Paradise ransomware generates a ransom note stating that the victim's files were encrypted due to a "security problem," and that the price to restore the files "depends on how fast you write to us."
Paradise ransomware generates a ransom note stating that the victim's files were encrypted due to a "security problem," and that the price to restore the files "depends on how fast you write to us."

A newly discovered ransomware-as-a-service program called Paradise may be attempting to infect computers via hacked Remote Desktop services, according to BleepingComputer creator and security expert Lawrence Abrams.

Upon execution, the ransomware relaunches itself to gain administrative privileges, and then encrypts a device's files with an RSA-1024 algorithm, appending the string "id-[affiliate_id].[affiliate_email].paradise" to affected file names, Abrams explains in a news report published on Monday.

"The ransomware will write the RSA encryption key that was used to encrypt a victim's files to the %UserProfile%\DecriptionInfo.auth file. This file will then be encrypted by a master encryption key that was bundled in the ransomware executable," Abrams writes. "This allows the developers to extract a victim's unique RSA key after they have paid a ransom."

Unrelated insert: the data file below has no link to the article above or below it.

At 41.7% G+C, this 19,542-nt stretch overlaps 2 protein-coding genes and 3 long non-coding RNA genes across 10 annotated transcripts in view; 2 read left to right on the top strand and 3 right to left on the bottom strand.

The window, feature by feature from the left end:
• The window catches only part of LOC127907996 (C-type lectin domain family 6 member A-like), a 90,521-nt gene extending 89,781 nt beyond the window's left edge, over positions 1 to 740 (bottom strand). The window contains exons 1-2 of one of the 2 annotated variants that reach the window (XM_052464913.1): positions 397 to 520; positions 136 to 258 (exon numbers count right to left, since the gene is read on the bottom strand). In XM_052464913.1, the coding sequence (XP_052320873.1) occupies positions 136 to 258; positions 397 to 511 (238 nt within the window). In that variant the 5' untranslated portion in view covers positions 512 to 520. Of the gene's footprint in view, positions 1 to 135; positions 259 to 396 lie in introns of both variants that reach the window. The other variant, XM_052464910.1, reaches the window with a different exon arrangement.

The desktop image of infected machines displays a black background with white lettering that states, "All your files were encrypted!" along with instructions to read a corresponding .txt file. The ransom note itself contains the email address of the attackers and payment instructions. The note states that the victim's files have been encrypted due to a "security problem," and that the price to restore files back to normal "depends on how fast you write to us." Victims are able to have three files of their choice decrypted for free.

Abrams believes that Paradise may use Demote Desktop services as an infection vector based on entries found in the event log of an infected computer.